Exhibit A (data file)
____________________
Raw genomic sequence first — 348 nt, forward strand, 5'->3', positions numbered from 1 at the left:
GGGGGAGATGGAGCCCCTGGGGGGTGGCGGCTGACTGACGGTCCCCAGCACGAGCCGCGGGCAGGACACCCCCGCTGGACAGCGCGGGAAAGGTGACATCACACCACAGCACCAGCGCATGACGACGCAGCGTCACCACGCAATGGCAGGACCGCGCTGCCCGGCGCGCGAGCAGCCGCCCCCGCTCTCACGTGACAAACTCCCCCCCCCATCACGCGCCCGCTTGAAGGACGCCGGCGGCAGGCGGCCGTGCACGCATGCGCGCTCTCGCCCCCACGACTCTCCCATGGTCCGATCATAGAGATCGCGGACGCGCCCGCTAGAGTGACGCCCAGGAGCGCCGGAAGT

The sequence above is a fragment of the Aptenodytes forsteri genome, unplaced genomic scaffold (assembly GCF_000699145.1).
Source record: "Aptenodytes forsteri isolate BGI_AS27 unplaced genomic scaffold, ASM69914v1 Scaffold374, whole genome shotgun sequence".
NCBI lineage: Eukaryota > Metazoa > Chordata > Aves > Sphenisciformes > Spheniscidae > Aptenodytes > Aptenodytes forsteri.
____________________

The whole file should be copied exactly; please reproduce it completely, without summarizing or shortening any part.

Raw genomic sequence first — 348 nt, forward strand, 5'->3', positions numbered from 1 at the left:
GGGGGAGATGGAGCCCCTGGGGGGTGGCGGCTGACTGACGGTCCCCAGCACGAGCCGCGGGCAGGACACCCCCGCTGGACAGCGCGGGAAAGGTGACATCACACCACAGCACCAGCGCATGACGACGCAGCGTCACCACGCAATGGCAGGACCGCGCTGCCCGGCGCGCGAGCAGCCGCCCCCGCTCTCACGTGACAAACTCCCCCCCCCATCACGCGCCCGCTTGAAGGACGCCGGCGGCAGGCGGCCGTGCACGCATGCGCGCTCTCGCCCCCACGACTCTCCCATGGTCCGATCATAGAGATCGCGGACGCGCCCGCTAGAGTGACGCCCAGGAGCGCCGGAAGT

The sequence above is a fragment of the Aptenodytes forsteri genome, unplaced genomic scaffold (assembly GCF_000699145.1).
Source record: "Aptenodytes forsteri isolate BGI_AS27 unplaced genomic scaffold, ASM69914v1 Scaffold374, whole genome shotgun sequence".
NCBI lineage: Eukaryota > Metazoa > Chordata > Aves > Sphenisciformes > Spheniscidae > Aptenodytes > Aptenodytes forsteri.